Susan Greenfield life and biography

Susan Greenfield picture, image, poster

Susan Greenfield biography

Date of birth : 1950-10-01
Date of death : -
Birthplace : London,England
Nationality : English
Category : Science and Technology
Last modified : 2011-12-20
Credited as : scientist, Parkinson and Alzheimer researches, member of the House of Lords

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Susan Adele Greenfield is a British scientist, writer, broadcaster, and member of the House of Lords. Greenfield, whose specialty is the physiology of the brain, has worked to research and bring attention to Parkinson's disease and Alzheimer's disease.

Greenfield is Professor of Synaptic Pharmacology at Lincoln College, Oxford. On 1 February 2006, she was installed as Chancellor of Heriot-Watt University in Edinburgh. Until 8 January 2010, she was director of the Royal Institution of Great Britain.

Greenfield's research is focused on brain physiology, particularly the etiology of Parkinson's and Alzheimer's diseases, but she is best known as a populariser of science. Greenfield has written several popular-science books about the brain and consciousness, and regularly gives public lectures, and appears on radio and television.

In 1994, she was invited to be the first woman to give the Royal Institution Christmas Lecture, then sponsored by the BBC. Her lecture was titled "Journey to the centre of the brain". She was appointed Director of the Royal Institution in 1998, until the position was scrapped as being "no longer affordable" in 2010. Greenfield was Adelaide's Thinker in Residence for 2004 and 2005. From 1995 to 1999, she gave public lectures as Gresham Professor of Physic.

Greenfield created three research and biotechnology companies: Synaptica, BrainBoost, and Neurodiagnostics, which research neuronal diseases such as Alzheimer's disease. She is a Patron of Dignity in Dying and a founder and trustee of the charity Science for Humanity, a network of scientists, researchers and technologists that collaborates with non-profits to create practical solutions to the everyday problems of developing communities. The idea of matching scientific capability with the needs of poor communities came to her while writing Tomorrow's People, a book in which she imagined a future world of "techno haves and techno have-nots". She felt that the democratization and dissemination of science through organizations like Science for Humanity was a way to avoid such a future.

Baroness Greenfield sits in the United Kingdom Parliament in the House of Lords as a crossbencher, having no formal political affiliation. Records of Baroness Greenfield's activity in the House of Lords indicate abstention on a range of issues.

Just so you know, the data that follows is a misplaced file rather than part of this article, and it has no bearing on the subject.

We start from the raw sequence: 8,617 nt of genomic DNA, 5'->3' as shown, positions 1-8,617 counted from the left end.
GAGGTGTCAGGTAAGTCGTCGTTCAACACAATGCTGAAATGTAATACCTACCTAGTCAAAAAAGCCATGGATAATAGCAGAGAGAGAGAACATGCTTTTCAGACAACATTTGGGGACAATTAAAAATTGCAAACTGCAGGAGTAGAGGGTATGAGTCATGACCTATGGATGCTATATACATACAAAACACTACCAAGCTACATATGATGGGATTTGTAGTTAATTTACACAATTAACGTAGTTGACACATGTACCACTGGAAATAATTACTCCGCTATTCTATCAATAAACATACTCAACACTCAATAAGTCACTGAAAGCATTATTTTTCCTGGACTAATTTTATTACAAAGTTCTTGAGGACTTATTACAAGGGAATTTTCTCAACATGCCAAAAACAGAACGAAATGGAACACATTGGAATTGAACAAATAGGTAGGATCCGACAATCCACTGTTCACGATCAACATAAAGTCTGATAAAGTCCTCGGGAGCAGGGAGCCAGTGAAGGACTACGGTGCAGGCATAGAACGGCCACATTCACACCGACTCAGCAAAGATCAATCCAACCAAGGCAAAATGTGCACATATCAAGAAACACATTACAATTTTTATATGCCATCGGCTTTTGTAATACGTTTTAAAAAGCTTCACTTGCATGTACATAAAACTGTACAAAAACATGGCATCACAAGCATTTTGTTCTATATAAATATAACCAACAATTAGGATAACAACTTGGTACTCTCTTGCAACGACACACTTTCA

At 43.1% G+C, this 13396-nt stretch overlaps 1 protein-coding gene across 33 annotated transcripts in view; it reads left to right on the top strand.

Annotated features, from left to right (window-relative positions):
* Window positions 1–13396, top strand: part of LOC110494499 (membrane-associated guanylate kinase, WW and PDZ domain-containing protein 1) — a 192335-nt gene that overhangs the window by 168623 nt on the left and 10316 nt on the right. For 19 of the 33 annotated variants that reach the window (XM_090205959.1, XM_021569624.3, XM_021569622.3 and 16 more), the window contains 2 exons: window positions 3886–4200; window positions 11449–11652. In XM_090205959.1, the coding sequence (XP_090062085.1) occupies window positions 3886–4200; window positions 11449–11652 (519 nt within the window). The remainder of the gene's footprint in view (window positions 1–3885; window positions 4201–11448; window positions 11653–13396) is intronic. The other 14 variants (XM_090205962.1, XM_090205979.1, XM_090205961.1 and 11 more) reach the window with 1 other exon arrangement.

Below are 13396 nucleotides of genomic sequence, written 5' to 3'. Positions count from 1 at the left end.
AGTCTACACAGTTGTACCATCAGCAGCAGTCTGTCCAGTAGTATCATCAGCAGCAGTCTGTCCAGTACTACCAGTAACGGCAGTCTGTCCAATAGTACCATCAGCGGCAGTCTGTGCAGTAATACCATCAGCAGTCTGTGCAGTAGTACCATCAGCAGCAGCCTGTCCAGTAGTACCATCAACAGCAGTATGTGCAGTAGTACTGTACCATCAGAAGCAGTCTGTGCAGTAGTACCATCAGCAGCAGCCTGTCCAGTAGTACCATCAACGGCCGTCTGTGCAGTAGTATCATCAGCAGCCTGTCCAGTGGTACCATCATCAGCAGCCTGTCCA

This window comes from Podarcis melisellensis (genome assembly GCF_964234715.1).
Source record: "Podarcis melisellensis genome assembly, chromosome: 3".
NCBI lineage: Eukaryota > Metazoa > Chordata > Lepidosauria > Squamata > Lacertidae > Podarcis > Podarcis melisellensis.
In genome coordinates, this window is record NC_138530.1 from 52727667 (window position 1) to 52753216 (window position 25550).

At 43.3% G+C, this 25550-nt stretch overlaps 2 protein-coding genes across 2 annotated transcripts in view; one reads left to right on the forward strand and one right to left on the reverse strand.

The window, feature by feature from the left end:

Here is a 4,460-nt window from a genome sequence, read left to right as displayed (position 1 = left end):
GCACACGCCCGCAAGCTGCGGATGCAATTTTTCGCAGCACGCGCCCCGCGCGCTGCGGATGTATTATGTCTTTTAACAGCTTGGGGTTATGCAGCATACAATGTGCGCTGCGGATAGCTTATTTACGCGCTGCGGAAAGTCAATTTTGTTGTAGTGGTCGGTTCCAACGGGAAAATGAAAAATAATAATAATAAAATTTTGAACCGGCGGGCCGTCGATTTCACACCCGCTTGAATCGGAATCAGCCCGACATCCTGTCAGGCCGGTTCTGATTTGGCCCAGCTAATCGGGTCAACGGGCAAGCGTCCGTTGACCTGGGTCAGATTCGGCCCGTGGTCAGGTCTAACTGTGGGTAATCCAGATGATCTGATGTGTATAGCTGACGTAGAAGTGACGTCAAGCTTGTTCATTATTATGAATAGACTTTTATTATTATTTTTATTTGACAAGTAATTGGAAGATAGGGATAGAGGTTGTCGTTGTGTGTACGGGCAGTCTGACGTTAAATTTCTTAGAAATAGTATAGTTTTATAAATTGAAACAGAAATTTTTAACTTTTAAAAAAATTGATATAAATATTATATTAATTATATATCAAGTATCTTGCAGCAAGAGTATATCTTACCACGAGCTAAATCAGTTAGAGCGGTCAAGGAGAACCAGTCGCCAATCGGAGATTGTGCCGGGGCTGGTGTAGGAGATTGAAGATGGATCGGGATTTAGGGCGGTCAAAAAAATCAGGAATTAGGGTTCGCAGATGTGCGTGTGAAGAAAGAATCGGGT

Greenfield has expressed concerns that modern technology, and in particular social networking sites, may have a negative impact on child development. In an August 2011 interview with New Scientist, Greenfield cited a June 2011 study published in PLoS ONE as evidence for her claims. In the study, the authors investigated changes in the microstructures of major fiber pathways in the brain of 18 adolescents.

Gray matter atrophy and fractional anisotropy to some white matter portions of the brain were found to have a significant correlation with the duration of internet addiction disorder (IAD). The authors noted similarities between the structural changes from IAD and those from substance abuse studies, suggesting that the mechanism for both may be similar. The authors concluded that the structural changes they found "probably contributed to chronic dysfunction in subjects with IAD."

In this respect, she has been criticised by Dr Ben Goldacre for claiming that technology has adverse effects on the human brain, without having undertaken any research or properly evaluating available evidence. Goldacre called on her to "[formally] write up her concerns about computers damaging children's brains", to which she replied that he is "like the people who denied that smoking caused cancer". More recently Dr Goldacre replied that "A scientist with enduring concerns about a serious widespread risk would normally set out their concerns clearly, to other scientists, in a scientific paper"

As well as having 30 honorary degrees, Greenfield has been awarded the Royal Society's Michael Faraday Prize, and in January 2000, received the CBE for her contribution to the public understanding of science. Dimbleby Lecturer 1999. Hon Australian of the Year 2006. She is a Patron of the Alzheimer's Research Trust. In 2003, she was appointed a Chevalier L├ęgion d'Honneur by the French Government, and in June 2001, she was created a Life Peer, as Baroness Greenfield, of Ot Moor in the County of Oxfordshire.

Author of books:
-Mindwaves: Thoughts on Intelligence, Identity, and Consciousness (1987, with Colin Blakemore)
-Journey to the Centers of the Mind: Toward a Science of Consciousness (1995)
-The Human Brain: A Guided Tour (1997)
-How We Work: Understanding the Human Body and Mind (1997, with Philip Whitfield)
-The Private Life of the Brain (2000)
-Brain Story (2000, TV series tie-in)
-Tomorrow's People (2003)
-Inside the Body (2006)

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